• involved in language. Associated with the motor cortex, cerebellum and prefrontal cortex. it doesn't need the hippocampus to function
    • explanations for forgetting
      • Retrieval Failure
        • Cue dependent forgetting - info stored in the LTM cant be assessed. recall dependent on retrieval cues (external or internal (emotional state))
          • Tulving (1973) proposed the encoding specificity principle. effectiveness of retrieval cue depends on: how much  the cue is made of, depth of processing.
          • Context - dependent forgetting - outer environment different from where info was originally learned
            • research by Abernethy (1940) + Godden and Baddeley (1975)
              • category headings act as retrieval cues (Tulving + Pearlstone (1966))
                • research by Overton (1972) + Darley et al (1973)
            • State - dependent forgetting - physical/ emotional state different from when learned
              • research by Overton (1972) + Darley et al (1973)
      • inference theory
        • proactive inference = forwards in time. past mems inhibit ability to retain new mems
          • key study by Schmidt et al (2000)
            • retroactive interference = backwards in time. new info interferes with previously learned info
        • retroactive interference = backwards in time. new info interferes with previously learned info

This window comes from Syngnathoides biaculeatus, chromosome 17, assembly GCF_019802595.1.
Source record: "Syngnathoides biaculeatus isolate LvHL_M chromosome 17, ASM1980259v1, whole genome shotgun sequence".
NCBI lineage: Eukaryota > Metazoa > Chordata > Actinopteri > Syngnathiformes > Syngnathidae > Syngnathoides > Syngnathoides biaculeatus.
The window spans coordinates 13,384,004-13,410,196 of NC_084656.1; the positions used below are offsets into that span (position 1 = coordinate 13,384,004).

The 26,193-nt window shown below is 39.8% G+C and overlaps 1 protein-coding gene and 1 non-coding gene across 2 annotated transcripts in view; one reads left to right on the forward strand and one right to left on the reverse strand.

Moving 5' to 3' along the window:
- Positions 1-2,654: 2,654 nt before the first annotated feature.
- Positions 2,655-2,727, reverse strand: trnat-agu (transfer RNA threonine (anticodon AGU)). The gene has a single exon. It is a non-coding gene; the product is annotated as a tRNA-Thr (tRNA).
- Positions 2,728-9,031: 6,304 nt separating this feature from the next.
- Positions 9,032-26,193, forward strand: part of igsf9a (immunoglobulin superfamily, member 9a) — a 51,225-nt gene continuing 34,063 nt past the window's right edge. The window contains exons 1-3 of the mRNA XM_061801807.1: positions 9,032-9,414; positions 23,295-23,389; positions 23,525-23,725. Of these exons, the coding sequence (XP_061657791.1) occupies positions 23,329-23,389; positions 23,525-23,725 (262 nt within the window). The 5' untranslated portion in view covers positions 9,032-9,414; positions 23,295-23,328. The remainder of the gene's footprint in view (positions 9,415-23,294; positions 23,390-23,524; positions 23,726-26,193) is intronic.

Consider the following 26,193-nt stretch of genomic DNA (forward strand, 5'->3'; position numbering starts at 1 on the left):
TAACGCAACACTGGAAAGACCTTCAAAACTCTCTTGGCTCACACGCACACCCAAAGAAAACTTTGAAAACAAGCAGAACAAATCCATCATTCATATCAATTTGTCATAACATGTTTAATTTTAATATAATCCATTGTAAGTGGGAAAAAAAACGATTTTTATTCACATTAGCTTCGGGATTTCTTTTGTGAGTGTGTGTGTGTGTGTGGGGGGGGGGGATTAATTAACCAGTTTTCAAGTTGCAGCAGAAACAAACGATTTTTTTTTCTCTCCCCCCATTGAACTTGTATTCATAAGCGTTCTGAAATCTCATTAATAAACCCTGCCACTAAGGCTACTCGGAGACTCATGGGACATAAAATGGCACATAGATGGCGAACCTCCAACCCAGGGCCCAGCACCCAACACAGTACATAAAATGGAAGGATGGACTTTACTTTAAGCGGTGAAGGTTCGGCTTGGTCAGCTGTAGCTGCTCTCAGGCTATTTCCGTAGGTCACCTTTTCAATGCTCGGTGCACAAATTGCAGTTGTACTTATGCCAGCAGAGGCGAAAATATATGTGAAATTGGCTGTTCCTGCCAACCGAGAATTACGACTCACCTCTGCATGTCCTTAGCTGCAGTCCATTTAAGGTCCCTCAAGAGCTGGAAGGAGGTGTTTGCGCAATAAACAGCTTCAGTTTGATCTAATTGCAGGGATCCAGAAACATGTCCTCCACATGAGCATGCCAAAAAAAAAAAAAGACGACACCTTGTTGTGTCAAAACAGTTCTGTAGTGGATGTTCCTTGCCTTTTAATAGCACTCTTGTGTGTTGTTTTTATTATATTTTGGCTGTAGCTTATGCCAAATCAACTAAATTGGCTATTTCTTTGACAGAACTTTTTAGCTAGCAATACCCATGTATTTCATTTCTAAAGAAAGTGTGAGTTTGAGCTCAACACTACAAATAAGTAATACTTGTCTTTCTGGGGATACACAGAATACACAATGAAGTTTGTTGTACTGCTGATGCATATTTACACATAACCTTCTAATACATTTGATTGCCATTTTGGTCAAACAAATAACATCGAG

• factors affecting accuracy of eyewitness testimony
      • stages in EWT : coding, storage (mems can be distorted) , retrieval (accuracy effected by Qs asked)
        • misleading information - leading Qs can suggest a certain answer (they activate a certain schema)
          • post event discussion can affect accuracy. eyewitnesses discuss together.
            • affect of schemas on EWT = Bartlett (1932)
            • effects of misleading info on EWT = Loftus + Palmer (1974)
            • Loftus (1979) found memory not distorted by blatantly incorrect info. more influenced by subtle + plausible info
            • post event discussion research by Gabbert et al (2003)
      • anxiety can also affect accuracy of EWT
        • weapon focus effect can make individuals forget outer details + look at the weapon. increase anxiety. diverts attention away from appearance of culprit.
          • research by Christianson + Hubinette (1993) suggested emotional arousal improves recall
            • Yerkes - Dodson Law suggests anxiety promote accurate recall
        • research into anxiety by Loftus et al (1987)
        • Anxiety research by Loftus + Burns (1982)
        • Anxiety research by Yuille + Cutshall (1986)
    • improving accuracy of eyewitness testimony
      • Fisher + Geiselman (1992) created the cognitive interview.
        • revolves around interviewee. and Qs are not pre determined. they make sure that the interviewers are interview trained.
      • 1. mental reinstatement of context = recreate environment  2. report everything as memories are inter connected
        • 3. change order of recall = start from most memorable situation/point 4. change perspective = pretend to be another to reduce the effect of schemas